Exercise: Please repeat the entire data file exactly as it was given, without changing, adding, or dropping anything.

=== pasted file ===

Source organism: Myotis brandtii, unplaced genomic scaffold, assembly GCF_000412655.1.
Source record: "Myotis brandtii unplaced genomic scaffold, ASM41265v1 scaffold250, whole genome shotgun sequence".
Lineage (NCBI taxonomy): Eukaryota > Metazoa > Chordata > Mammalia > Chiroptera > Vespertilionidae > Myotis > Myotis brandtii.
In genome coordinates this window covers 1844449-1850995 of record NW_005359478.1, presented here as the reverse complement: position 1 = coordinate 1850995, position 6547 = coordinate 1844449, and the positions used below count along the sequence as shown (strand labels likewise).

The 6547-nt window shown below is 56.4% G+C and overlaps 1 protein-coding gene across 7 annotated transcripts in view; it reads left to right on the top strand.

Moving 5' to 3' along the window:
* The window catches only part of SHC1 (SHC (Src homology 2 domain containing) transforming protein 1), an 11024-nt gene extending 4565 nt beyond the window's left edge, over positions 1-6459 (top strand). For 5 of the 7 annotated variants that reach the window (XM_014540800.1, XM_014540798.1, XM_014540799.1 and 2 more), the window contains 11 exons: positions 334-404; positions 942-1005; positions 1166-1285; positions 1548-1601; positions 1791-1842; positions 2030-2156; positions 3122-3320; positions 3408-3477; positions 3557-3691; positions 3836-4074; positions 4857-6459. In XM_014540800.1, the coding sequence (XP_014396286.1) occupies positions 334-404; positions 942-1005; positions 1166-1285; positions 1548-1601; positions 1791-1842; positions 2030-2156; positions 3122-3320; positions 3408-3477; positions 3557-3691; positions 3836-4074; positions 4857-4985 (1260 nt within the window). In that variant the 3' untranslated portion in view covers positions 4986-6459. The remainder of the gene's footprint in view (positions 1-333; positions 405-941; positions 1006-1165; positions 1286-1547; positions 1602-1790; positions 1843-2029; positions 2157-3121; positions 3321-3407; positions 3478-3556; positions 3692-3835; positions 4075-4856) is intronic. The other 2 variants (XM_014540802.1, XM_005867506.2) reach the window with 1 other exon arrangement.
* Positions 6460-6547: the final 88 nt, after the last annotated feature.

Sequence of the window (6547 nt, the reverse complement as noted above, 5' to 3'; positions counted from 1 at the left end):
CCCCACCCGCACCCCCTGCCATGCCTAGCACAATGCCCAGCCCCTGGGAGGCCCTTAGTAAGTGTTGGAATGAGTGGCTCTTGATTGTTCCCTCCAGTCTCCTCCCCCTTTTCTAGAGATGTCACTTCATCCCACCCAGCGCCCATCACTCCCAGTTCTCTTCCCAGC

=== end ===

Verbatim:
Source organism: Myotis brandtii, unplaced genomic scaffold, assembly GCF_000412655.1.
Source record: "Myotis brandtii unplaced genomic scaffold, ASM41265v1 scaffold250, whole genome shotgun sequence".
Lineage (NCBI taxonomy): Eukaryota > Metazoa > Chordata > Mammalia > Chiroptera > Vespertilionidae > Myotis > Myotis brandtii.
In genome coordinates this window covers 1844449-1850995 of record NW_005359478.1, presented here as the reverse complement: position 1 = coordinate 1850995, position 6547 = coordinate 1844449, and the positions used below count along the sequence as shown (strand labels likewise).

The 6547-nt window shown below is 56.4% G+C and overlaps 1 protein-coding gene across 7 annotated transcripts in view; it reads left to right on the top strand.

Moving 5' to 3' along the window:
* The window catches only part of SHC1 (SHC (Src homology 2 domain containing) transforming protein 1), an 11024-nt gene extending 4565 nt beyond the window's left edge, over positions 1-6459 (top strand). For 5 of the 7 annotated variants that reach the window (XM_014540800.1, XM_014540798.1, XM_014540799.1 and 2 more), the window contains 11 exons: positions 334-404; positions 942-1005; positions 1166-1285; positions 1548-1601; positions 1791-1842; positions 2030-2156; positions 3122-3320; positions 3408-3477; positions 3557-3691; positions 3836-4074; positions 4857-6459. In XM_014540800.1, the coding sequence (XP_014396286.1) occupies positions 334-404; positions 942-1005; positions 1166-1285; positions 1548-1601; positions 1791-1842; positions 2030-2156; positions 3122-3320; positions 3408-3477; positions 3557-3691; positions 3836-4074; positions 4857-4985 (1260 nt within the window). In that variant the 3' untranslated portion in view covers positions 4986-6459. The remainder of the gene's footprint in view (positions 1-333; positions 405-941; positions 1006-1165; positions 1286-1547; positions 1602-1790; positions 1843-2029; positions 2157-3121; positions 3321-3407; positions 3478-3556; positions 3692-3835; positions 4075-4856) is intronic. The other 2 variants (XM_014540802.1, XM_005867506.2) reach the window with 1 other exon arrangement.
* Positions 6460-6547: the final 88 nt, after the last annotated feature.

Sequence of the window (6547 nt, the reverse complement as noted above, 5' to 3'; positions counted from 1 at the left end):
CCCCACCCGCACCCCCTGCCATGCCTAGCACAATGCCCAGCCCCTGGGAGGCCCTTAGTAAGTGTTGGAATGAGTGGCTCTTGATTGTTCCCTCCAGTCTCCTCCCCCTTTTCTAGAGATGTCACTTCATCCCACCCAGCGCCCATCACTCCCAGTTCTCTTCCCAGC